1635 Promulgation

The edicts were reissued in 1629, and again in 1635, by the third Tokugawa shogun, Tokugawa Iemitsu. Though there were many changes in this third promulgation, most of the stipulations were simply elaborations on the same themes. Daimyô were banned from quarreling, from forming alliances and parties, and from swearing oaths to one another. The system of sankin kôtai was more fully established at this time, and described more specifically in the edict. Sumptuary regulations were elaborated upon.

This year is also quite significant for the implementation of a number of policies which can be grouped under the term kaikin (maritime prohibitions), and which are sometimes referred to as the Sakoku Edicts. Though the restrictions against overseas travel are not themselves mentioned in the 1635 version of the buke shohatto, a number of related policies regarding domestic travel and religion are described.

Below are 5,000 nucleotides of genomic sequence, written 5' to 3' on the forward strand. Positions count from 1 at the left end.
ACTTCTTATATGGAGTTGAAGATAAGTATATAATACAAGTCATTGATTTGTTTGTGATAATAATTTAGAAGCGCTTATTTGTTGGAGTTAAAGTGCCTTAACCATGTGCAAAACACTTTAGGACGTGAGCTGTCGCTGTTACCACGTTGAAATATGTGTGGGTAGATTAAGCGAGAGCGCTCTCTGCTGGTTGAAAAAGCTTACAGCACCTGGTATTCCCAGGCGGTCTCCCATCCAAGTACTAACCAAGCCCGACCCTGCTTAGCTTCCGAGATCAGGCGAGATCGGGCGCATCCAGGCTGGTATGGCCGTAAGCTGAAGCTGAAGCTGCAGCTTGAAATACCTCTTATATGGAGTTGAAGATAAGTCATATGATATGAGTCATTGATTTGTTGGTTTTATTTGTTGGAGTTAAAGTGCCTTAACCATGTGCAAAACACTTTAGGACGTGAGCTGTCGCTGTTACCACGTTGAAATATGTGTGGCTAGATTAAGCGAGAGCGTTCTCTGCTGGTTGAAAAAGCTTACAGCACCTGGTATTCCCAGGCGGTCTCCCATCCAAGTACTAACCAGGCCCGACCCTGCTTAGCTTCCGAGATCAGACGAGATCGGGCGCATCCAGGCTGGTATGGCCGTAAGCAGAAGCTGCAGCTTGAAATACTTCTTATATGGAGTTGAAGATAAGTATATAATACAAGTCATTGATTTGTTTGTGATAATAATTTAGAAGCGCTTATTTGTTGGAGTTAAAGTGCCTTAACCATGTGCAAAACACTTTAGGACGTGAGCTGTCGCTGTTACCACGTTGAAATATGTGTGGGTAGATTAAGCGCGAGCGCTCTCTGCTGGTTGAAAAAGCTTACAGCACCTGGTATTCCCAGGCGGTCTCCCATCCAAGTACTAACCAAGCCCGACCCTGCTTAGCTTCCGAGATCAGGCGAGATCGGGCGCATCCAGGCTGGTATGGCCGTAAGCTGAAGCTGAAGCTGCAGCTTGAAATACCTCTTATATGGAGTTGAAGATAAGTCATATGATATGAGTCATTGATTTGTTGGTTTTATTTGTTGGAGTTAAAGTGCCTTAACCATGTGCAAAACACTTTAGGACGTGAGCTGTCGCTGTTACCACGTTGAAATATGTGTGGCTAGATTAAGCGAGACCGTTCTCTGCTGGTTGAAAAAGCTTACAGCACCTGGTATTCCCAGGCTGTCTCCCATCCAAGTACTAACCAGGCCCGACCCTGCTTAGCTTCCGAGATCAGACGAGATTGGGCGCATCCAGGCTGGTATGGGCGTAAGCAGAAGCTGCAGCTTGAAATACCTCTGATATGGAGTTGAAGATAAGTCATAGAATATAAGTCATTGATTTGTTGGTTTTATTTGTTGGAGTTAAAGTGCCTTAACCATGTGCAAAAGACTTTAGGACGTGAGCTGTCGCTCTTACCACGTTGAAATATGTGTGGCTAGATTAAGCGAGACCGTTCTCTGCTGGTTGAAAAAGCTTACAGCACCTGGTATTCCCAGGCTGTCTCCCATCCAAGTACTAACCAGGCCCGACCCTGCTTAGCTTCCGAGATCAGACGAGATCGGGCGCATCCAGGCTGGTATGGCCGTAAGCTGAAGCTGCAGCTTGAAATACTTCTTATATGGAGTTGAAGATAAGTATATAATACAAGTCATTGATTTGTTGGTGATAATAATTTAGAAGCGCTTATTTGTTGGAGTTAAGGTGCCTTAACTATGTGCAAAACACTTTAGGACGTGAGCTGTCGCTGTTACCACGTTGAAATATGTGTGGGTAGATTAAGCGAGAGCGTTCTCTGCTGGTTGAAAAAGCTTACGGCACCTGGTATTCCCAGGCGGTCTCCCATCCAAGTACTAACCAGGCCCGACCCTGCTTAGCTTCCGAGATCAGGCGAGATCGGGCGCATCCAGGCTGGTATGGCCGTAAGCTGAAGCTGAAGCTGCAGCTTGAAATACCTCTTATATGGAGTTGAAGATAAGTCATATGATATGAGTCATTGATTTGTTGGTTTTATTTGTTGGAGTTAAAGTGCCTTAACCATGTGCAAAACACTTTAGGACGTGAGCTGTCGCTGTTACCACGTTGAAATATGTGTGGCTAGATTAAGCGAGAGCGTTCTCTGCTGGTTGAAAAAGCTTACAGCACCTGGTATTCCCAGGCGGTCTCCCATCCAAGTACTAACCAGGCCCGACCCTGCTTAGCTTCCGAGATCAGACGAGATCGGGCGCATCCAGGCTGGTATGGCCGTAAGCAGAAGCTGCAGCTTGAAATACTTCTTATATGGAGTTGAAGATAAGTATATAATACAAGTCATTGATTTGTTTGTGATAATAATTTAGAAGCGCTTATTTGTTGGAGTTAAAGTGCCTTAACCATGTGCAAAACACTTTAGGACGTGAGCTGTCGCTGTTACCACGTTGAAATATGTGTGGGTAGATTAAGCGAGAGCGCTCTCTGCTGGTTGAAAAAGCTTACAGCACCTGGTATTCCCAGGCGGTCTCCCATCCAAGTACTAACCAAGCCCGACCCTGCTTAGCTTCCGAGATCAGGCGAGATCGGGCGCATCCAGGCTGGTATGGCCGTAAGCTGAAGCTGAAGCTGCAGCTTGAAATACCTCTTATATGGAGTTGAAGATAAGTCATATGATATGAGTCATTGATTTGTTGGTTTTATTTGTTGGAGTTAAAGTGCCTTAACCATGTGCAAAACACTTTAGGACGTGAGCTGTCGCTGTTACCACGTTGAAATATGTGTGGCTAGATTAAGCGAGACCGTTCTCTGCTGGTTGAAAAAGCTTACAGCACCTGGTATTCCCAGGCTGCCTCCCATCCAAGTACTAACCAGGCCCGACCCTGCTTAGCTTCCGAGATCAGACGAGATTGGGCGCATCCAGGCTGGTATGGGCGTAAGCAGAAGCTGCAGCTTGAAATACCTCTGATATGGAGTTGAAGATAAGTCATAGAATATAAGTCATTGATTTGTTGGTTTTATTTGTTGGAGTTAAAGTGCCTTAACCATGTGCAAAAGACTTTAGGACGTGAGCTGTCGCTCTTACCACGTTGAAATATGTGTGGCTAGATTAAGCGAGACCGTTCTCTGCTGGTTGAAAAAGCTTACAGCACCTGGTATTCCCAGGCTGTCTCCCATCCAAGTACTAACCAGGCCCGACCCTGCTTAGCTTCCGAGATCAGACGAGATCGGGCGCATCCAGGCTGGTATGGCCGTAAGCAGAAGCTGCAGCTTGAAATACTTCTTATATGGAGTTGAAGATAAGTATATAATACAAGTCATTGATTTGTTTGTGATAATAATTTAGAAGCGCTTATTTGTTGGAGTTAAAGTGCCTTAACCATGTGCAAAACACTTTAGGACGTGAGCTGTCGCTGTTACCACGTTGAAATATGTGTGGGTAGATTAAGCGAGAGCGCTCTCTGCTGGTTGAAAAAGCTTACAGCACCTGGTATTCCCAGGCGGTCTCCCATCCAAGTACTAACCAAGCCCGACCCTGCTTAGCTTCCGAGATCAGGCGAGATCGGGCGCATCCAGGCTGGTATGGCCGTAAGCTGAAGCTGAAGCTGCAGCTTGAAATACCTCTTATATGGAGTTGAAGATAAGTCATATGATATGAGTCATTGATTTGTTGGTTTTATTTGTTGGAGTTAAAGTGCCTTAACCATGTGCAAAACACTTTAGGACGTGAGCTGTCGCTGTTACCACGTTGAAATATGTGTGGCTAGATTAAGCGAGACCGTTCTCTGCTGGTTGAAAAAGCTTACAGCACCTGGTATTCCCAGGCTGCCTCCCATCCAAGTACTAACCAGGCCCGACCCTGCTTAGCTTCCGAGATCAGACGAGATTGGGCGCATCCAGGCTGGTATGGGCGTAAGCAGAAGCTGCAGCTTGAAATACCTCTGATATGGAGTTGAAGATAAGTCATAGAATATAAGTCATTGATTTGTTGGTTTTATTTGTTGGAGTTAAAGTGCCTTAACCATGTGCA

Some of the new stipulations were as follows:

  1. Care must be taken to maintain roads, boats, bridges, and docks in order to facilitate swift communications.
  2. Private toll barriers are forbidden, as is the elimination of existing ferry routes.
  3. Ships which can carry over 500 koku are forbidden to be constructed.
  4. Lands owned by Shinto shrines and Buddhist temples must not be taken away from them.
  5. Christianity is forbidden.

Later promulgations

The edicts were reissued upon the succession of each of the shoguns. The promulgations under Tokugawa Ietsuna, Tokugawa Tsunayoshi, and Tokugawa Ienobu in 1663, 1683, and 1710 respectively saw significant stylistic changes, though with relatively minor amendments of substance. Among the new stipulations were bans on junshi (ritual suicide following the death of one's lord), abuses of power, the acceptance of bribes, and the suppression of popular opinion, along with stipulations regarding the proper succession of daimyô within a clan or domain.

1710 Promulgation